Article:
We are supposed to be strangers in a strange land. While the world around us strives to change our priorities the words of Isaiah ring even louder. While the culture tells us that we have to make it through this life on our own, Jesus tells us that we cannot do it on our own. While cultural idols strive for our allegiance, the Lord speaks loud and clear: I am the first and I am the last; besides me there is no God.

We don’t belong to Babylon. We belong to God.

And, as Isaiah is bold to proclaim, our God comes to us from the future. God is concerned about where we are going, whereas we often spend far too much time stuck in the past.

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The Israelites in captivity were stuck in the past just as much as they were stuck in Babylon. Their minds were focused on the old things, the failures of a distant time, memories from days long ago. They needed to hear the good and the true Word of God: “Who else can tell you what is to come? Let them try to prophesy the future. I am coming to you from the future for I am the first and the last, the beginning and the end. Do not fear, or be afraid! You are my witnesses. Remember what I have done for you, and you will know there is no other rock.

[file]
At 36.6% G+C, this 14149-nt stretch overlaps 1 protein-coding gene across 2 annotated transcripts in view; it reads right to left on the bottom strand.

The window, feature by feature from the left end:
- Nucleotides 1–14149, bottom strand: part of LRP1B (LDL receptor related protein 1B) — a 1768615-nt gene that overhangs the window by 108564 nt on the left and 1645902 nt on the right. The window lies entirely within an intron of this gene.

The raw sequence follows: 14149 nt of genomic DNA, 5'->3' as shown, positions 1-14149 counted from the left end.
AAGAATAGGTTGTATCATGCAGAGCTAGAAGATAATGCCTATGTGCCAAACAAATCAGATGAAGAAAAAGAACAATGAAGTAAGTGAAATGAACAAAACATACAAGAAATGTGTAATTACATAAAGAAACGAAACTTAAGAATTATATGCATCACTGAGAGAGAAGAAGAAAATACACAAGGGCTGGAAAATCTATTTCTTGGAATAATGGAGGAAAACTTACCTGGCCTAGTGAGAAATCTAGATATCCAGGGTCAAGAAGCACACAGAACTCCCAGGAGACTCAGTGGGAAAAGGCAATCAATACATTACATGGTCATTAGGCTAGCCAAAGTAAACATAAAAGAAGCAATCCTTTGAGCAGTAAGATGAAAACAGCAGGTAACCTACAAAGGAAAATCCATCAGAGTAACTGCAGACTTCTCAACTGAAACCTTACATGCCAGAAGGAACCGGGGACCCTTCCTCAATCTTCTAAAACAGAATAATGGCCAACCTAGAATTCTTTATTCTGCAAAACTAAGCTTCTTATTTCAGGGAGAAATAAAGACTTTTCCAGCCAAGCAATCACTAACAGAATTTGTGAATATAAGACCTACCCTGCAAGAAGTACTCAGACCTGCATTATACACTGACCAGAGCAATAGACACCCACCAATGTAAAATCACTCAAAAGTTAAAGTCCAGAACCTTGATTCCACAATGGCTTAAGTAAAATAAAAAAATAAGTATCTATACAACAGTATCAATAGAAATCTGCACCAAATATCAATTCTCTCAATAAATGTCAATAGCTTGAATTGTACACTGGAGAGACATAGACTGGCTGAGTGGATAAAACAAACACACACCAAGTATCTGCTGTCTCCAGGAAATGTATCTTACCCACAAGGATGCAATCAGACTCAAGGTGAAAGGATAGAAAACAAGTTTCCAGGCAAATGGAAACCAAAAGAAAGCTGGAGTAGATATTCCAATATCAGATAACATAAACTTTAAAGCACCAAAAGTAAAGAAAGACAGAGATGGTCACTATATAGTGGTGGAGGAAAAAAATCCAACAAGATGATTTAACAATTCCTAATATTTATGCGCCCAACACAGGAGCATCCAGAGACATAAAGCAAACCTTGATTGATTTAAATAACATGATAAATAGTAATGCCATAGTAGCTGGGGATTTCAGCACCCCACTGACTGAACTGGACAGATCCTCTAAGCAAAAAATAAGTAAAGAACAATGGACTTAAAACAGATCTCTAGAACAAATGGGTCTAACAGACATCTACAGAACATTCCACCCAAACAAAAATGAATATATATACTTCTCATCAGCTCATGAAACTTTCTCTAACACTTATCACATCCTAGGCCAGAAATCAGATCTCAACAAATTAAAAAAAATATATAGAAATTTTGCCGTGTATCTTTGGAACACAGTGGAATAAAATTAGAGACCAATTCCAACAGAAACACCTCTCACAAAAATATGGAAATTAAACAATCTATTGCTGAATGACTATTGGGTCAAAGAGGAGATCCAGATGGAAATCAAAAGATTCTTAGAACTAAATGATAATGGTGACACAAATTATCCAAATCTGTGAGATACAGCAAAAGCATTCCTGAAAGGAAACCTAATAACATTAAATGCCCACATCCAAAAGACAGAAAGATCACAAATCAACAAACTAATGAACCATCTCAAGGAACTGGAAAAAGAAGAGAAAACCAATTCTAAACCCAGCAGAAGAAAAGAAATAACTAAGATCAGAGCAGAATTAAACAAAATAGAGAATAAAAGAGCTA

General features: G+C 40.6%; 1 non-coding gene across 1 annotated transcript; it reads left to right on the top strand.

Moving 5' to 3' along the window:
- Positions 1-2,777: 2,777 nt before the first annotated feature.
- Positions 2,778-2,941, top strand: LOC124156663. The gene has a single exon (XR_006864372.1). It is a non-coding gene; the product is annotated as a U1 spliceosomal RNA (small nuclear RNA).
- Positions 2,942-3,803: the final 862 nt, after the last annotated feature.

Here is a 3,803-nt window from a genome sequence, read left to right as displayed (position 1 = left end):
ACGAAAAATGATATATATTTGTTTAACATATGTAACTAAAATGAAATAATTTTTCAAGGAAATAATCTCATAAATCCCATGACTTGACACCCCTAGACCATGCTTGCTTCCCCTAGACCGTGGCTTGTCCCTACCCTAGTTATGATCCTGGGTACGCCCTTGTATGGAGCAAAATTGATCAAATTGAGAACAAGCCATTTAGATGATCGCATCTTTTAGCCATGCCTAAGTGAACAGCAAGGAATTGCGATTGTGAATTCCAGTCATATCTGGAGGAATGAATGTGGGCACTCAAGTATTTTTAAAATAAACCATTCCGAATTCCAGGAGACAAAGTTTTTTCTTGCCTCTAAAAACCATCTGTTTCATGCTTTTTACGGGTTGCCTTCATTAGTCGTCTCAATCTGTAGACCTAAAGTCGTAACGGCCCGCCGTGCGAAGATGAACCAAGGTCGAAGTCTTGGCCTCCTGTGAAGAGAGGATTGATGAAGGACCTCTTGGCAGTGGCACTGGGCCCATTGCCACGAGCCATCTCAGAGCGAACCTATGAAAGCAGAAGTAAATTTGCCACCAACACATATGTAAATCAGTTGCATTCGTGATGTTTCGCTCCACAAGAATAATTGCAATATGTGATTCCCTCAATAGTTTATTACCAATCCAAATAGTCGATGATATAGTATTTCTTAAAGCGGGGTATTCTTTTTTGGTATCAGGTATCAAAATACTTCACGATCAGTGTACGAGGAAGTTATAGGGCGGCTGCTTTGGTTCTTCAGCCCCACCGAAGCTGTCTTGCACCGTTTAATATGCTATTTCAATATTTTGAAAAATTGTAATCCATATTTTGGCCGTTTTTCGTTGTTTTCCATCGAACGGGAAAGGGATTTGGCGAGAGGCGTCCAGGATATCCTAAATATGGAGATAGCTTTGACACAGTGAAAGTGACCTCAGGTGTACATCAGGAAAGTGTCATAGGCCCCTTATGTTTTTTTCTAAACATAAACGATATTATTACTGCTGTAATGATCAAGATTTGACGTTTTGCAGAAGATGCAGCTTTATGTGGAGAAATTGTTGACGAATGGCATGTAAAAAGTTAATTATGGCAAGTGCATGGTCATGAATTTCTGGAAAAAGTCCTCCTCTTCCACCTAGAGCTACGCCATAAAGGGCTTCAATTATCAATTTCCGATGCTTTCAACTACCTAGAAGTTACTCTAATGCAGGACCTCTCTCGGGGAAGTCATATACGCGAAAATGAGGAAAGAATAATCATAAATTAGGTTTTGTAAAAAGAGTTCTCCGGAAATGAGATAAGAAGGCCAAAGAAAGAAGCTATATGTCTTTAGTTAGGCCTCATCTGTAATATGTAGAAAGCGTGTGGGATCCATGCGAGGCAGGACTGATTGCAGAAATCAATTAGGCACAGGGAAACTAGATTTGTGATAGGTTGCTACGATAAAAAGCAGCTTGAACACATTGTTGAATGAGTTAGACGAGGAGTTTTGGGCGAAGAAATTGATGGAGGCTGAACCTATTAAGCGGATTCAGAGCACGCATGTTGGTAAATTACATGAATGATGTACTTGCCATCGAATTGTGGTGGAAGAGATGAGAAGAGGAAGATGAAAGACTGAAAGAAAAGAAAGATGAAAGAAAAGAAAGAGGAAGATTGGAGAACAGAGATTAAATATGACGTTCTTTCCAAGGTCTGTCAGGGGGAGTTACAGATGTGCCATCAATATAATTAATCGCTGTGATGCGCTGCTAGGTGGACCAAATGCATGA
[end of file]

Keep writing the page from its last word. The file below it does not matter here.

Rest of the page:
At the time of Isaiah’s proclamation the people were in danger of forgetting who they were, and whose they were. They wallowed in their present circumstances and were giving themselves over to the idols in their midst. They needed a probing and holy Word from the Lord. They needed deliverance from their chains. They needed to hope for things not seen, they needed to believe, they needed to know that God was with them even in the midst of captivity.